Sunday October 30, 38.7km/24.1mi
Donnelly River Village (456.6/252m) to Boardinghouse Campsite (495.3/165m) (WA)
I awoke to Wayne getting his bunk packed up (Dave slept outside in the 3-sided shelter, he likes it cold), and I got dressed and headed over to the kitchen.
There were 3 of us packing and having breakfast in there (it was the only heated room), so it was busy. I said my goodbye to them and hiked out at 7:45am.
The trail immediately left the village and entered a Karri forest. I love the massive trees.
It kept going in the Karri forest for awhile.
After an hour, I heard a commotion up ahead and saw a large group of Emus (a “stampede”) in the trail. Most of them went off to the side, but 2 kept walking in the trail. I was stuck in morning traffic on the Bibbulmun.
It rained for 10 minutes in mid-morning, and it did this four more times in the afternoon too. I kept walking along the Donnelly River, and occasionally crossed it. There were a variety of bridges.
The river wasn’t very big, but it was slowly increasing in size as I hiked downstream.
The trail basically had 2 modes all morning: wall of brush, and open Karri forest.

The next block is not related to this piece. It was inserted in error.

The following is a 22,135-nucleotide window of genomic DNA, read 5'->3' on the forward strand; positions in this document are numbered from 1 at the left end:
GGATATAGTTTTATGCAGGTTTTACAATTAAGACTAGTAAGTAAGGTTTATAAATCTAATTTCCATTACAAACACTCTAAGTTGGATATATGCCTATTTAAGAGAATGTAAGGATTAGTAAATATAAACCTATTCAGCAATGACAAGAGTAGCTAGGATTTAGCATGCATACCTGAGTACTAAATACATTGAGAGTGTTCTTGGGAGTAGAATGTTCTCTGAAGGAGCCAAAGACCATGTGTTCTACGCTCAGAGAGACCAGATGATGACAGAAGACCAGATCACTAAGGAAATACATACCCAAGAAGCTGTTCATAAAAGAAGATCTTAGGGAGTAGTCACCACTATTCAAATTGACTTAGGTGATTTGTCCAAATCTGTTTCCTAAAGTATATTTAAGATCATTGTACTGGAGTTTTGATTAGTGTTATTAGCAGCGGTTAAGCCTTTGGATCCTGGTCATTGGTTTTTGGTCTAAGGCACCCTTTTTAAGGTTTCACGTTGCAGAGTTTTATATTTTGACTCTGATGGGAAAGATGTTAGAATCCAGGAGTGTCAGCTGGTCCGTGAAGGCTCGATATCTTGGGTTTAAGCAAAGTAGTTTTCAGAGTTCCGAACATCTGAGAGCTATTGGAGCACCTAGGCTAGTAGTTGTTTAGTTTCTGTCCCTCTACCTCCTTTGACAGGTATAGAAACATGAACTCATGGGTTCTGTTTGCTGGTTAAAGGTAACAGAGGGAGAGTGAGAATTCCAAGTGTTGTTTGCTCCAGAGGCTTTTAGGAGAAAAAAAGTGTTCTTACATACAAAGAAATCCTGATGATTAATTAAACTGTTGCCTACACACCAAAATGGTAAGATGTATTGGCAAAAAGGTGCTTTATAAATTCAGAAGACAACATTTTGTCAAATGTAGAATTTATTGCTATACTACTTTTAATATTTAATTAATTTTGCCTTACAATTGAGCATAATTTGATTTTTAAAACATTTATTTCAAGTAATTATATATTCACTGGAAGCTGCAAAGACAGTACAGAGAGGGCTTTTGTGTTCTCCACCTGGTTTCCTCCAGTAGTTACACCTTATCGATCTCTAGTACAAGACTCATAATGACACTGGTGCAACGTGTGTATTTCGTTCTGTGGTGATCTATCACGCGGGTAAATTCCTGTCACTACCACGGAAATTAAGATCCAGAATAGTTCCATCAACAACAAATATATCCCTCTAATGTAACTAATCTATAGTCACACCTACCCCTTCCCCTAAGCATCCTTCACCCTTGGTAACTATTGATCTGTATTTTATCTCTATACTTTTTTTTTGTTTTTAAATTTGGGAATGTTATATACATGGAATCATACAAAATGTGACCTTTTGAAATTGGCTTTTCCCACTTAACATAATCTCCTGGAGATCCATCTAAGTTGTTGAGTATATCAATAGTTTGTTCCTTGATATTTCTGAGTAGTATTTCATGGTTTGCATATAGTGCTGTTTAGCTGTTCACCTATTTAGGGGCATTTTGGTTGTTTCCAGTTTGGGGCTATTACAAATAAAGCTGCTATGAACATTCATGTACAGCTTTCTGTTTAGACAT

I stopped for a very early lunch at the Tom road shelter.
As soon as I got there it started to rain again, while I enjoyed my burrito and snacks from under a dry roof. The shelter was situated right on the Donnelly River, which by now had grown larger. There was a path right to a nice swimming hole! Too bad it was only 13C.
The Sun came back out and I continued down the trail. For a little while I merged with the Munda Biddi trail (the Bibb’s bike trail sister).
And of course, I followed and crossed the Donnelly River a few more times.
The most unique bridge was a historical one, called “One tree Bridge.” A large Karri tree had fallen across the river, and they had decided to build a bridge with that log as the base.
That bridge’s modern replacement was a fun swingbridge.
There was a picnic shelter by this area which was fortunate because it was starting to rain, so I ducked under there for awhile and had a snack. At least these rainstorms only last 10 minutes each…
An hour of hiking later, and I was at the trail’s halfway point, which even had a special sign to commemorate the point. 501km to either end!
Across from the sign was a pole to hold your camera or phone. I thought this was really entertaining.
At the end of the day, I crossed the Donnelly River one final time on a large Karri log.
Tonight’s campsite shelter wasn’t directly on the trail so I had to hike an extra 300m.
Just after 5pm I sat down and took off my pack, and signed into the trail register as usual. Some of the other hikers’ entries were especially entertaining, and reading this joke about photons made my day complete.
I started making dinner and then another rain storm came through, but I didn’t care as I was sipping hot tea under a dry roof. Hopefully tomorrow’s weather is drier!